Blog for Sunday, March 20…
We woke up for the first time in Montecatini – a small town that is the home of a health resort about 45 minutes from Florence. Our hotel was nice, the only problem is that the water is NOT good. It has an odor and a strange taste, but that is what bottled water is for – and they sell it for a good price at the hotel.
Breakfast was bread and pastries filled with nutella. We also had blood orange juice (a little strange to drink red orange juice, but it was very good) and delicious cappuccino. We were all ready (for the most part) on time, so we made our way for our only full day in Florence. I love how Annamaria and Giovanni always give us something extra. One of those extras came this morning. Instead of driving directly to the city center, we first went to a great photo location at the Piazzale Michelangelo – a famous square with a fabulous panoramic view of Florence. At this spot, you can see and photograph the entire city of Florence…so that was awesome. All of the postcards of the city of Florence have been taken there…and now I have some pictures of my own from there. It was a QUICK stop, so I didn’t get all that I really wanted to take, but today’s first photo is from that location.
After our quick stop we went again to the city center and met our tour guide Simone at the Duomo. The Duomo is a magnificent building, so ornate and large. It is actually called the Basilica di Santa Maria del Fiore and consists of not only the cathedral, but also the baptistry and Giotto’s campanile. We visited the inside later in the day, but our first real view of the Duomo was amazing. Such a large and imposing building – and basically THE building you think of when you think of Florence.
Because we had spent some time in Florence the day before we had seen many of the monuments already, but it was nice to learn a little more about them. We talked about the Duomo and the baptistry, walked down the streets of Florence and saw some piazzas, the marketplace (the people of Florence call it Il Porcellino – Little Pig – due to the wild boar fountain located at the market). It is believed if you rub the snout of the boar you will return to Florence. We would return later to the market to shop and visit the statue.We went to the Ponte Vecchio – the bridge over the Arno river. We saw the Uffizi gallery again and also saw the locks of love – locks that have been placed by lovers declaring their love for one another and symbolizing the unbreakable bonds of their love. They must write their names on the lock and are supposed to throw the key in the river immediately after locking the lock. Tabitha and Josh placed their own lock at the locks of love area.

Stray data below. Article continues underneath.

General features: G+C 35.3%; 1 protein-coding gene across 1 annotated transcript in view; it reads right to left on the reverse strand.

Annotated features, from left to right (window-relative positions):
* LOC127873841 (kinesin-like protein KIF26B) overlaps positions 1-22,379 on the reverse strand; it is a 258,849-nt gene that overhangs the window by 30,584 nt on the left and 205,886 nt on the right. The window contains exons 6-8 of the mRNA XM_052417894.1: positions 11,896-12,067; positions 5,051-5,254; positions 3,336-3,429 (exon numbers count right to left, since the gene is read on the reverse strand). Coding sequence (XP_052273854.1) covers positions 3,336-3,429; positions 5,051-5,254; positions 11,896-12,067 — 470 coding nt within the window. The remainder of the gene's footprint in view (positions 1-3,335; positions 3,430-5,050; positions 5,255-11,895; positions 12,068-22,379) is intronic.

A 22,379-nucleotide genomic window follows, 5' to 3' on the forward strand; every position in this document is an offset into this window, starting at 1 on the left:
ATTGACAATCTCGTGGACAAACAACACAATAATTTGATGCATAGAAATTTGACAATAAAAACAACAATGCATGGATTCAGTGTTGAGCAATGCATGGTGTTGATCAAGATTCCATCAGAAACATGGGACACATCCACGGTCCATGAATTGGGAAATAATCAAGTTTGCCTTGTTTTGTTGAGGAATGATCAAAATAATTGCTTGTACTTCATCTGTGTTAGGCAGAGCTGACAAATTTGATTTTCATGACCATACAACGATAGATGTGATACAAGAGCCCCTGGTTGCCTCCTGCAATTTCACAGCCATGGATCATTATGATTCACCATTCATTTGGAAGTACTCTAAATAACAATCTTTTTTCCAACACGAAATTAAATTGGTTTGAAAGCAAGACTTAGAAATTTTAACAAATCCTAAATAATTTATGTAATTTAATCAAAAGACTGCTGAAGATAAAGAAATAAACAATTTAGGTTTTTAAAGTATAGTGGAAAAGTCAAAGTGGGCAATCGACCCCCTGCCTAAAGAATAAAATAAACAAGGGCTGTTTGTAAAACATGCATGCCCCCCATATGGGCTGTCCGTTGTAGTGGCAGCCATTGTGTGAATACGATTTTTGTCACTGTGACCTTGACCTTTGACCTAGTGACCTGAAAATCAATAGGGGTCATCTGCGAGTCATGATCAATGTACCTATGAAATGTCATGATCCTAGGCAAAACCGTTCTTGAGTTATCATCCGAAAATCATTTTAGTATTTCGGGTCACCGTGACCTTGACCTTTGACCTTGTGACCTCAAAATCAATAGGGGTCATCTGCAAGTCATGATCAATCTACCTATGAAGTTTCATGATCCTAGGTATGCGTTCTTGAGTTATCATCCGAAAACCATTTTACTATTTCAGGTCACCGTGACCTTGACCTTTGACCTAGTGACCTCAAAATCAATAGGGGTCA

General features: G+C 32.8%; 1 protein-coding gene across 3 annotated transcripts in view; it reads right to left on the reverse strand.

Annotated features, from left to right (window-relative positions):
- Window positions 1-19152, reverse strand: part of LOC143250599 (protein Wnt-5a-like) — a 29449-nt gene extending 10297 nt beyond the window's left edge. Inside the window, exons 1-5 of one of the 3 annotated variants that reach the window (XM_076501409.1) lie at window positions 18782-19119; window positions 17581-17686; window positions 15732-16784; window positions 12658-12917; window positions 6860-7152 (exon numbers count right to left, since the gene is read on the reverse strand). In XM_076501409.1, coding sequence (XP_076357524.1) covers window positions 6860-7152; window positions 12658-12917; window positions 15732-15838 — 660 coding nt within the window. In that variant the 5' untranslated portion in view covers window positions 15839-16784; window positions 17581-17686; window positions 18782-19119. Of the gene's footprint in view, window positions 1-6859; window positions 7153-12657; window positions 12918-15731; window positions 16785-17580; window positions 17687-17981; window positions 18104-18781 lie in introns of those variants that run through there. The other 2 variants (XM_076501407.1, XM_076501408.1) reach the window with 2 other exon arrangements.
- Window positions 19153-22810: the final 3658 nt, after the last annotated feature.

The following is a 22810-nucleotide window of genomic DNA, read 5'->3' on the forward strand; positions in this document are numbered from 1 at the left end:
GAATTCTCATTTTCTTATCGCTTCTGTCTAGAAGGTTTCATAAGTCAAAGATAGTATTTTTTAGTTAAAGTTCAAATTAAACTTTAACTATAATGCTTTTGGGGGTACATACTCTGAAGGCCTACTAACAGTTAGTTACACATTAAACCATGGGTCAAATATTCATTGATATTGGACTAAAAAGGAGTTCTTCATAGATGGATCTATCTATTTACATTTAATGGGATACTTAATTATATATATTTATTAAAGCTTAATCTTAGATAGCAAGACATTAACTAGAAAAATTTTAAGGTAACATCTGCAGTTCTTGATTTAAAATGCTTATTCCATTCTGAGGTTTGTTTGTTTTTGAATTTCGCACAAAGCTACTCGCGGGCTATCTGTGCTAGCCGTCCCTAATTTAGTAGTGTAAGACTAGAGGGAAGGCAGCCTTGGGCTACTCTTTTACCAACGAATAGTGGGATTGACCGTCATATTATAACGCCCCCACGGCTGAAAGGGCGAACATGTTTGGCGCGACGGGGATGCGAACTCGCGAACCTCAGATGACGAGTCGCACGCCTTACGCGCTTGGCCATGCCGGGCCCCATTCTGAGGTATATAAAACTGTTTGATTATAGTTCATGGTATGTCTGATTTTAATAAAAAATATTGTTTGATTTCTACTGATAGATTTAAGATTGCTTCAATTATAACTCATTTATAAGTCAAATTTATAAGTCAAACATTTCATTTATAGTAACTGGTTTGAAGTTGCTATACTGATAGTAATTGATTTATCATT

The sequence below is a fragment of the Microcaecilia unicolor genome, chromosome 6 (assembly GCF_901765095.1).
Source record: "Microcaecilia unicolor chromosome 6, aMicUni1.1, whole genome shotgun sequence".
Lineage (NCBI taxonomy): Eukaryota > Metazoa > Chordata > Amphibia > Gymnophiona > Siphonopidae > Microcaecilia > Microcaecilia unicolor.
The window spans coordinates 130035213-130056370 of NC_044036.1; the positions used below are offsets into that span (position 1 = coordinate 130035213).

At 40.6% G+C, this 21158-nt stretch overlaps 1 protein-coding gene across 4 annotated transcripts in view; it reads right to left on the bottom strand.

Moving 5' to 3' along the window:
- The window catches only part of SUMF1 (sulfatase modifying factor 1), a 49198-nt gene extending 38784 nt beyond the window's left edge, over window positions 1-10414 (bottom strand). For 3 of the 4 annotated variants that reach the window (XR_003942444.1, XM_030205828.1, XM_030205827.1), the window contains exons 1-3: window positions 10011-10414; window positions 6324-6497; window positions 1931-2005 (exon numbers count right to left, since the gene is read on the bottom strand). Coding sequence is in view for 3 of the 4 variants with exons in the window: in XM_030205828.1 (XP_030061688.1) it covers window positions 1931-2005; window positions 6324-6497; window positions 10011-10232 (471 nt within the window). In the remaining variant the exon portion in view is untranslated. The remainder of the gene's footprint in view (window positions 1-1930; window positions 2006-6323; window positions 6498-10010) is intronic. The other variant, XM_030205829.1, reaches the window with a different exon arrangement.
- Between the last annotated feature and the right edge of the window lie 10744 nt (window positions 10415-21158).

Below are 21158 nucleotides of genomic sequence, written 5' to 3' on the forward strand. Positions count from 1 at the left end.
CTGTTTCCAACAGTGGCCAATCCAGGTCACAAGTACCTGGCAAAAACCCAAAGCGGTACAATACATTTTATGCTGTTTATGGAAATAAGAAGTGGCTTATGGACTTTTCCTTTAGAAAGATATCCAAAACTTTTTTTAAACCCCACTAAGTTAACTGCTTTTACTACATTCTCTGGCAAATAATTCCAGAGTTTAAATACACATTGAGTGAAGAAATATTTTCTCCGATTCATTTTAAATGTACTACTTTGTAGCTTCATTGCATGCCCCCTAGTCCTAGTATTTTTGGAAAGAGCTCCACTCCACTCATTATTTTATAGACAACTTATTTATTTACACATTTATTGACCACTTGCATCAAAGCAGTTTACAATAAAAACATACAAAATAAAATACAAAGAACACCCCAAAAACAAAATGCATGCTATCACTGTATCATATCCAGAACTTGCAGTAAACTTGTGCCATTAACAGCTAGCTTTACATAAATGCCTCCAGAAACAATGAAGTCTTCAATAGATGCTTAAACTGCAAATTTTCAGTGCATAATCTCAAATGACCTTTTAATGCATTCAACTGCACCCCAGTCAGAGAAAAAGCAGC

We saw many other famous spots on our walk through the city and then said ciao to Simone and went to a leather factory to see a leather-making demonstration. Thomas was our presenter and he was “very cute” according to Hannah. He was sweet and thought he wasn’t good at speaking English, but I thought he did great. the leather was beautiful, but it was also VERY expensive – so we chose not to shop there.
From the leather factory we all basically went our separate ways. Our group of seven started out all together, but when it came to eating lunch, we ended up being in two different groups and Tara and I decided to do a little shopping. We were near the “pig” market, so we began there. I had wanted a scarf (surprise, surprise) but I could not haggle well, so I decided to skip that for the moment. I found some gifts for family members and myself at the market and we stopped to snap a few pictures of the wild boar fountain.
The day before I had wanted to get some small paintings. I hadn’t really seen one that I liked at the price I wanted to pay. However, in the morning, Tara had found a lovely artist who I wanted to go back to visit. We went back and found more paintings we wanted. She was the best and even made one for Tara that she had requested.
We did some more shopping before grabbing a panini at a bar near the market and then heading for the Duomo. the panini we bought was also the traditional Italian panini. It was tomato, mozzarella and lettuce – the colors of the Italian flag. We anted to see the inside of the Duomo, so we got in line – which we thought might take awhile, to finish our lunch. We, we ended up shoving our food in because the line went fast. Once inside we were somewhat surprised to find that it was not as elaborate as many of the other churches we had been in – which was probably why it was okay for us to take pictures in there. Don’t get me wrong, it was still beautiful, but without all the frescoes we had seen before. We also went down to the gift show, and they had some cute souvenirs – including an umbrella that looked like the Duomo – well, I had missed the TINY sign that said “No Pictures” so the man yelled at me to erase the photo I took of the umbrella…so I did…